Professor David Ingram OBE VMH FRSE
Henri Fantin-Latour (1836–1904) painted the most stunning pictures of roses and other garden fl owers. David Ingram will take you on a virtual guided tour of Fantin-Latour’s works, interpreting the botany and horticulture of these remarkable creations. The paintings discussed by Professor Ingram, together with other works by the artist, will be on display at The Bowes Museum, County Durham from 16 April – 9 October 2011, in an exhibition curated by Emma House. Back to top
Professor Tom Devine OBE FRSE, University of Edinburgh
The Clearances are always associated in Scottish traditional song and story with the Highlands. Modern research has challenged that assumption by demonstrating the extent of removals elsewhere in Scotland. This lecture will demonstrate the scale of dispossession of people in one Lowland region, explain how it transformed the way of life in the southwest forever and suggest why the Highland Clearances are remembered yet the Lowland Clearances are forgotten.
The core focus of this debate was on public health strategies and topics such as: past practices and ideas that shape current messages about health and illness in public health campaigns; ways of understanding how people experience and respond to public health programmes; and the place of the arts and humanities in imagining new approaches to public health.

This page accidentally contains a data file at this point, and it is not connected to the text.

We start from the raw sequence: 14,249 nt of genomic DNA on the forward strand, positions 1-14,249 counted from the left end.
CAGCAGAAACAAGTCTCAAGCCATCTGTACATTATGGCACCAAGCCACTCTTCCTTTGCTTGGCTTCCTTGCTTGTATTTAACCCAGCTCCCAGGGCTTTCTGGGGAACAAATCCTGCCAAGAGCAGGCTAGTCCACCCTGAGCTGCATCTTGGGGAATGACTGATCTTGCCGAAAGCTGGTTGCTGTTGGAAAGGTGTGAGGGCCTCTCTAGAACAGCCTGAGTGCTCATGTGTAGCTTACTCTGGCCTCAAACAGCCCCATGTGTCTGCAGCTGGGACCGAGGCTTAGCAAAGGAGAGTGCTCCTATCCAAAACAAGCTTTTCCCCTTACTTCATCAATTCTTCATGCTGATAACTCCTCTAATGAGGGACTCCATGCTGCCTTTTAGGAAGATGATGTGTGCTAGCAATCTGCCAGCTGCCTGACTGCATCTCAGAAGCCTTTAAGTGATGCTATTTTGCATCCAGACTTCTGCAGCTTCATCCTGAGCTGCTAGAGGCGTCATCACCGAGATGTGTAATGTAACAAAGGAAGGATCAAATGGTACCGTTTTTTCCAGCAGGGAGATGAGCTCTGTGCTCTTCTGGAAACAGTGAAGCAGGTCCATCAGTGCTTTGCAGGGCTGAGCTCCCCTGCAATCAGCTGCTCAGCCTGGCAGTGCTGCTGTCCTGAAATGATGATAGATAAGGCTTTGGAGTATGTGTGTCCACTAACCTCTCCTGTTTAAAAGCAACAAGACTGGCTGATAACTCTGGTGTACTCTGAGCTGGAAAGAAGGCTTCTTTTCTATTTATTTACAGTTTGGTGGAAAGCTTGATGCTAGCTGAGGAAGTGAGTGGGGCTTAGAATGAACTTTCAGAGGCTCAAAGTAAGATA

David Hume’s notorious ‘scepticism’ can seem hard to reconcile with his enthusiastic advocacy of human science. But recent scholarship has revealed a strikingly modern and coherent thinker, increasingly honoured as arguably the most significant philosopher of all time. This lecture will present Hume in this light, as a scientific revolutionary and a crucial influence on Adam Smith, Darwin, Einstein and a host of recent philosophers. It will also exhibit for the first time a new electronic edition of Hume’s posthumous masterpiece, the Dialogues concerning Natural Religion, whose handwritten pages cunningly encode his still-disputed attitude to religion.
Joint lecture with The Institute for Advanced Studies in the Humanites (IASH) and supported by the Journal of Scottish Philosophy
The Robert Cormack Bequest Meeting on Scottish astronomy, sponsored by the Royal Society of Edinburgh, held in the Physics and Astronomy Building, University of St. Andrews, on Monday 16th May 2011. This annual, one-day event brings together astronomers, space scientists and those with an interest in astronomy from across Scotland. The programme includes presentations on a broad range of subjects to give participants an overview of what is currently going on in Scottish astronomy.
Professor Roger Crofts FRSE – Chair and Facilitator
How can the many conflicts between legitimate uses of land, from biodiversity and food production to renewable energy, be resolved effectively and provide the greatest public benefi t? All those interested in land use as owners, tenants, producers, advisers and citizens are invited to join us in debating these important issues.